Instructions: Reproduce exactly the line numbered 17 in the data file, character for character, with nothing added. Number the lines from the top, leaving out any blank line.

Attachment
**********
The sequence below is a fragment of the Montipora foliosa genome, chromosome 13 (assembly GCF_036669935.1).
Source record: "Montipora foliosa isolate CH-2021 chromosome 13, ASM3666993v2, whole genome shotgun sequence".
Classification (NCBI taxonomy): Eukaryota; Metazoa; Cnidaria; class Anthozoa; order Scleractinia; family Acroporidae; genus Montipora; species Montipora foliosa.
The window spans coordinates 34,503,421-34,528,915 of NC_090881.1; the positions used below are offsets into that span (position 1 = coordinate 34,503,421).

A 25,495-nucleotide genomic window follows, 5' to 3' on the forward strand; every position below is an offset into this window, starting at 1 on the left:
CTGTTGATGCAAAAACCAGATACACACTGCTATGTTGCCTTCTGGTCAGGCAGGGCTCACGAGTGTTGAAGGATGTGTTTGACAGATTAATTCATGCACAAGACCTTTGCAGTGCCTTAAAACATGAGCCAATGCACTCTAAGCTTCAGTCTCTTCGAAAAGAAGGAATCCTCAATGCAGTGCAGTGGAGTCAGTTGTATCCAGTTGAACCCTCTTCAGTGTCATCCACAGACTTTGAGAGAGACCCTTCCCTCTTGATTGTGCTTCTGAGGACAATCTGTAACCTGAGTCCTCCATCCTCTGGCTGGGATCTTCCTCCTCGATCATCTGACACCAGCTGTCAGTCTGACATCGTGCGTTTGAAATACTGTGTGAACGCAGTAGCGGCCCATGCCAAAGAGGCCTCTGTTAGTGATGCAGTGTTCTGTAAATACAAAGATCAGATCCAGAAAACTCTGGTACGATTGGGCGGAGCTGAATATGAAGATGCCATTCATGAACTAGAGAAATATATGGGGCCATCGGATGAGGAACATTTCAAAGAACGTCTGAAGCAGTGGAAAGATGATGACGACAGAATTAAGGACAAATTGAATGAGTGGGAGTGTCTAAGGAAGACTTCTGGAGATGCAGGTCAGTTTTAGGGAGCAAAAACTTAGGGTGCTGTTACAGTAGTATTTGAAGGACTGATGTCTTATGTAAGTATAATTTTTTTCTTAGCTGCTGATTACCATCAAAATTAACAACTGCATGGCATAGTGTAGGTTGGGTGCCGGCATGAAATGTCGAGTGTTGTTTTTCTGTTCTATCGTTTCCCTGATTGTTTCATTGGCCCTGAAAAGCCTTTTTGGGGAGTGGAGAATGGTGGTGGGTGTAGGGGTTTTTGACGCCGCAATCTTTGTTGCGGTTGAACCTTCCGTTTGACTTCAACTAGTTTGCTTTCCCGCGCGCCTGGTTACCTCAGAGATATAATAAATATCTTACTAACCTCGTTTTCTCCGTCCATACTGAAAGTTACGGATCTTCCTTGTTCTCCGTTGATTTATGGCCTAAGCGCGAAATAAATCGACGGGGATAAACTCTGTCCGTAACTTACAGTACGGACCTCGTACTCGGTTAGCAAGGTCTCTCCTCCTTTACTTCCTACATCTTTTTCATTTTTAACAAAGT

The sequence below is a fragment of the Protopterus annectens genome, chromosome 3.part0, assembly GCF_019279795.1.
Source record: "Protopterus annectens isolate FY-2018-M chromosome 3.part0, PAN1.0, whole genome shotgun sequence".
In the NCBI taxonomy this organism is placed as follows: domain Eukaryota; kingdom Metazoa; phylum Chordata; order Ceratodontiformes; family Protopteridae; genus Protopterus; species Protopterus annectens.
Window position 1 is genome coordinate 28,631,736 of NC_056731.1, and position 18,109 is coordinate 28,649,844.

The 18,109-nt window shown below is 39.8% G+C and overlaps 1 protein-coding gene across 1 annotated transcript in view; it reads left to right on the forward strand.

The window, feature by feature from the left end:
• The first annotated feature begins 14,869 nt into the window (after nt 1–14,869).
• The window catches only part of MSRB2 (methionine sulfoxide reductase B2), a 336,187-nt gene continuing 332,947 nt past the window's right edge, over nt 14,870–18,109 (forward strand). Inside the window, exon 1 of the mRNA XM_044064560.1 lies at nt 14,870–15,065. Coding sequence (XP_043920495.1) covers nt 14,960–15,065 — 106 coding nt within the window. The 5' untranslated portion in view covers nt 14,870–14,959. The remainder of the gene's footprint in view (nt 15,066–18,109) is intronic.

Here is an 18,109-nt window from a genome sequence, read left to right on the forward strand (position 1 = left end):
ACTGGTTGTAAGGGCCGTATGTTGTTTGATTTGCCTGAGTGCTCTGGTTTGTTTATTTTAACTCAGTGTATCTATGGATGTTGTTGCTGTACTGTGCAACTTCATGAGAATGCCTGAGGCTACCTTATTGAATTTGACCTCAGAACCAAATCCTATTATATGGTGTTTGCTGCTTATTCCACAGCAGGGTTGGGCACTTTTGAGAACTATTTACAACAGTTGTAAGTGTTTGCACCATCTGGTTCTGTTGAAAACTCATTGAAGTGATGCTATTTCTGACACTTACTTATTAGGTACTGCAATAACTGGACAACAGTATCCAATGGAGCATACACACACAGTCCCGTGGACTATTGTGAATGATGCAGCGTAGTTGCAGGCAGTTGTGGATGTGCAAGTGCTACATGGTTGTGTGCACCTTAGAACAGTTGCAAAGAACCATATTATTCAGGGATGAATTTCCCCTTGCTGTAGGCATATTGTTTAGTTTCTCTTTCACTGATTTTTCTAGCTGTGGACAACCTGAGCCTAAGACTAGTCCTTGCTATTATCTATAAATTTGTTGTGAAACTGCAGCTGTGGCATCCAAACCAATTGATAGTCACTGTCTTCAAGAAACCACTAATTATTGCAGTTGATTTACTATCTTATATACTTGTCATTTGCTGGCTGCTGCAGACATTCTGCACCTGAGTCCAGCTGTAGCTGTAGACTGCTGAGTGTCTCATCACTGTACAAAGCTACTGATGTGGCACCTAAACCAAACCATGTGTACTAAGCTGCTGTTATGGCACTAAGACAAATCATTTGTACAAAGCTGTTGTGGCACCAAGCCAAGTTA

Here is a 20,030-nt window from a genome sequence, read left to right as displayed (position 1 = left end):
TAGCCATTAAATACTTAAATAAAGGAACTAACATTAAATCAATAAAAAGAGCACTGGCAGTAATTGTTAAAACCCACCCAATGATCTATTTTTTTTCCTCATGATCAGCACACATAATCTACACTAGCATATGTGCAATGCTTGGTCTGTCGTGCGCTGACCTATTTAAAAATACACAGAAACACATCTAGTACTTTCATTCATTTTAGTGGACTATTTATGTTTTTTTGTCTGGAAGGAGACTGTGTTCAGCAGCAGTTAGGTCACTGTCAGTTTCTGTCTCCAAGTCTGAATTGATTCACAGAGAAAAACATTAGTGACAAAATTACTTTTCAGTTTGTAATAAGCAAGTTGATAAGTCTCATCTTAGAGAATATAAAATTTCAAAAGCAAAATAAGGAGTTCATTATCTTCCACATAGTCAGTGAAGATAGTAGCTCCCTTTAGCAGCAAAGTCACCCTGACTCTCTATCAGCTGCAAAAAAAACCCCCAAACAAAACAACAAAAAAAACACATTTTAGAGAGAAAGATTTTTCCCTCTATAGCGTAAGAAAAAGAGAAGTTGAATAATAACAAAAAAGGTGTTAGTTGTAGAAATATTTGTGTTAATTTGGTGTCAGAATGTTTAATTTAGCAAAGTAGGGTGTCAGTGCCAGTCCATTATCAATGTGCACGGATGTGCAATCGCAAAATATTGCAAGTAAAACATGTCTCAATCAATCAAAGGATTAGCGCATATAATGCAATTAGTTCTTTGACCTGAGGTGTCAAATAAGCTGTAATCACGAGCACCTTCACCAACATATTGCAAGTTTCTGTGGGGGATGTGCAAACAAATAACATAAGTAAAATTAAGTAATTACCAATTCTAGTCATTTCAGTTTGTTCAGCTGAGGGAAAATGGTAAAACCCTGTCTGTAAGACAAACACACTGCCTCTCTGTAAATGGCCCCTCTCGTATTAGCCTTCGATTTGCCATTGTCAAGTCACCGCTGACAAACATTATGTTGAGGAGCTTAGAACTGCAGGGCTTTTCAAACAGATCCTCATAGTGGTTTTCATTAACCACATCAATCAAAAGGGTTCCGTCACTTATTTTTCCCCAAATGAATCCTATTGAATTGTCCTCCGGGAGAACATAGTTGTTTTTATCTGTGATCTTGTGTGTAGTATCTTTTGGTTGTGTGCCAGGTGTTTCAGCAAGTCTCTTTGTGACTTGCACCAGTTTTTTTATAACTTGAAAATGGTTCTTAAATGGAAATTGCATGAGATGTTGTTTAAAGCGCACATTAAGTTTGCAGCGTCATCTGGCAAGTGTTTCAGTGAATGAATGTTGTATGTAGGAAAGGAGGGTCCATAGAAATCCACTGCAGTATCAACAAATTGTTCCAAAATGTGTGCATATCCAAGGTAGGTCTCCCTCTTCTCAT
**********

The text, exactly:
Here is a 20,030-nt window from a genome sequence, read left to right as displayed (position 1 = left end):